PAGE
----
When I first began teaching, I used worksheets quite often to assess student understanding. As I've gotten older and more experienced, I have realized that there are so many other ways to assess! However, there are times when I believe worksheets are really the best way to assess. In this post, I'll write about all the ways I love to use worksheets in the music room.
Sometimes, after teaching a melodic or rhythmic concept, we want to jump right away to dictation. But students are not always ready for that step…they first need the chance to simply copy a rhythm or note onto the staff. Tracing worksheets can be GREAT for that. You can have students trace over a circle on the staff and color it in (reinforcing where that note goes on the staff) and they can also trace over a rhythm to understand exactly how to write it (especially with rhythms that are trickier to write, such as ti-tika and syncopa!) Below is a picture of my third graders a couple years ago completing tracing worksheets for low la during centers. Also check out Tanya LeJeune's tracing worksheets here.
I love using manipulatives to write and compose rhythmic and melodic patterns; you can read more about popsicle sticks for rhythmic writing, solfa manipulatives, and staves with erasers in other blog posts. Sometimes, though, students really do just need paper and pencil to dictate and/or compose. When they are using manipulatives, it's already written for them–they just have to arrange them, but the act of writing a rhythm or note on the staff is a more complex skill. Download a freebie for composition with quarter rest by clicking on the picture below (and if you've previously downloaded, I made a few design changes so make sure to re-download!)
I love having students reflect after a performance. After they watch their performance, we discuss it. What did they do well? What could they do better? To take it one step further, you can have them write about the strengths and weaknesses of the performance! Below is a picture of a fifth grader's performance evaluation this fall; I got the worksheet from a great set by Cori Bloom. (And yes, reading this student's words made my day!)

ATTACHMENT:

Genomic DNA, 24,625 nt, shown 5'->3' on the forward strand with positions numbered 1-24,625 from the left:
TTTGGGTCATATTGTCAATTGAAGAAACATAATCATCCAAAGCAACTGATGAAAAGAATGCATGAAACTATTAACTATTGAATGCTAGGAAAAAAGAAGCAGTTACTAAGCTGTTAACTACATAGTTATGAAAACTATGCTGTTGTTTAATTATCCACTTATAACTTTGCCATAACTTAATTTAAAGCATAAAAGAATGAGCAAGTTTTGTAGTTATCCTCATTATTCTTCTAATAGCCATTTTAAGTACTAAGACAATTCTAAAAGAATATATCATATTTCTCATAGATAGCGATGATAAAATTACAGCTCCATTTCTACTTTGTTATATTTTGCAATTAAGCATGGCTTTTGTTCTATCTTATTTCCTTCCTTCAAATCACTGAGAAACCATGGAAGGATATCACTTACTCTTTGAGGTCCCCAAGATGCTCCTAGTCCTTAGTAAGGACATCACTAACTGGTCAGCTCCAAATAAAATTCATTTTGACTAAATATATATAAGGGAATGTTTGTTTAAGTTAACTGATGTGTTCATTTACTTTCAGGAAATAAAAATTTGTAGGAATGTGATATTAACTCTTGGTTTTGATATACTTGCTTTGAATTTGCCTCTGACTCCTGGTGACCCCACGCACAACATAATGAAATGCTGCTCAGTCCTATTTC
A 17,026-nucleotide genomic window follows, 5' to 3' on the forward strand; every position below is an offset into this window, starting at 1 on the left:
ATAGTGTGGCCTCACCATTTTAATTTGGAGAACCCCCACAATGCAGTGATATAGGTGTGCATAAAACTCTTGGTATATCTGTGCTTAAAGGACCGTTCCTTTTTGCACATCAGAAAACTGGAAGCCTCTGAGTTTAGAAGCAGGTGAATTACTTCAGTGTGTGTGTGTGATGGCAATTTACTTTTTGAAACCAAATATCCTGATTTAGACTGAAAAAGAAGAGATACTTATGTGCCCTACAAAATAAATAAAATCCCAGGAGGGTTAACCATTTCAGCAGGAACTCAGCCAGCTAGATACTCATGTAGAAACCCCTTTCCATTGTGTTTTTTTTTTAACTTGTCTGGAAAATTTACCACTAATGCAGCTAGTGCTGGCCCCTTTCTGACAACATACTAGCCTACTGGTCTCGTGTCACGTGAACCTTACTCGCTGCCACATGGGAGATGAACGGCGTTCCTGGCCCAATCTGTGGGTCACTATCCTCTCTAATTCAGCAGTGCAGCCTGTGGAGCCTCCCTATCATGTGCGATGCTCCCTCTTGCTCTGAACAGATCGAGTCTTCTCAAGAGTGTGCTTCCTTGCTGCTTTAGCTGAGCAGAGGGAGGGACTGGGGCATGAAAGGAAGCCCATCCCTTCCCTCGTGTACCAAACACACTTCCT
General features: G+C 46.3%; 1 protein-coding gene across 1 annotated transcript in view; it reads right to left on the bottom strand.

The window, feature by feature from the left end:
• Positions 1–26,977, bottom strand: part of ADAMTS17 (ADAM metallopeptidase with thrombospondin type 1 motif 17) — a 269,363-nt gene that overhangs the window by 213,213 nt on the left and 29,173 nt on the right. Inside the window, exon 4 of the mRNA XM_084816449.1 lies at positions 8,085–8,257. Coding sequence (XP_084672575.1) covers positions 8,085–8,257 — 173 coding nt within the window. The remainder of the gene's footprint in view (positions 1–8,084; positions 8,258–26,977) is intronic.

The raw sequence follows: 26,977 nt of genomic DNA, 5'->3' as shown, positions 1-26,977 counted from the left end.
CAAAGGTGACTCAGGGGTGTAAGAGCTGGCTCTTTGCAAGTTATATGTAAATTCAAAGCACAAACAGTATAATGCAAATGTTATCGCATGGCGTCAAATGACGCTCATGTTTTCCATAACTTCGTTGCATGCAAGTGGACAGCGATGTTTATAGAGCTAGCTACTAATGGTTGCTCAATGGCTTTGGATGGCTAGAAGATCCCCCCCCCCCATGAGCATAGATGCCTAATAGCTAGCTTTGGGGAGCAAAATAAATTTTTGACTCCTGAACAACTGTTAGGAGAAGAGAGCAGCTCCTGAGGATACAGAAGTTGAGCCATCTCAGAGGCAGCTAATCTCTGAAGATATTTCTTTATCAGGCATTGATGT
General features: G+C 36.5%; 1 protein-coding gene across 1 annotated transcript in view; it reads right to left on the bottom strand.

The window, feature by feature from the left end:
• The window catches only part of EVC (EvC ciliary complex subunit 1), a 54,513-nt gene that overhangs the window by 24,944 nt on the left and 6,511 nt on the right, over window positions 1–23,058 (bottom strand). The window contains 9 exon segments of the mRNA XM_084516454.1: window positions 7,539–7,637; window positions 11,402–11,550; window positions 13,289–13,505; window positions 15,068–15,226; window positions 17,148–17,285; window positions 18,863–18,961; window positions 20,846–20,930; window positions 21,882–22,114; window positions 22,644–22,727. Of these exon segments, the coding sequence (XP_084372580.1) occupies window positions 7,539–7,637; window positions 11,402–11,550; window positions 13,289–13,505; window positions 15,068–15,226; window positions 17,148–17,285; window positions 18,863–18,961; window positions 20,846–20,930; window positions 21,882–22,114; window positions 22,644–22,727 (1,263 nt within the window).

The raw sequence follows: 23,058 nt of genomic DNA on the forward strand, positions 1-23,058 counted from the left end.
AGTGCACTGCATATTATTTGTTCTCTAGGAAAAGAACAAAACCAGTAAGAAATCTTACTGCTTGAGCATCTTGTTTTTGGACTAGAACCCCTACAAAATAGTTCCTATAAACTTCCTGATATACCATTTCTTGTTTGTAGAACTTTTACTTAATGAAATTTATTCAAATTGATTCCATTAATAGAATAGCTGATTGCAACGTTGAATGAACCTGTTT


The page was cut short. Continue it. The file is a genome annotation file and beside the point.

Worksheets can be a great tool to use when responding to music. After listening to a piece of music, students can write about how it made them feel, which instruments they heard, what they noticed, etc. These free SQUILT worksheets by Jennifer at the Yellow Brick Road are a great way to have students respond to music! I wrote this blog post about using interactive notebooks in your music classroom as a way to integrate writing and have them respond to music; I am hoping to implement these at more than one grade level soon!
Last month, I saw some dabbing worksheets for the general classroom on TpT, and thought, “Huh…I bet those could work in the music classroom!” So I got to work and created some worksheets. The idea is that students would have bingo daubers/ dabbers and would dab the correct answer. They can also categorize by using different bingo dabbers. Here are a couple pictures of my first graders working on dabbing worksheets in centers.
I thought kids would enjoy these, but they loved them so much the majority of each class voted the worksheet center as their favorite center (over instruments AND throwing a squishy ball at the SMART board!) They were definitely a hit!
I've created a freebie as a sampler of my dabbing worksheets; you can download them for free here.
Tracy King at Mrs. King Rocks wrote a very informative post about dabbing worksheets here.
What are your favorite ways to use worksheets in the music classroom? Feel free to comment below!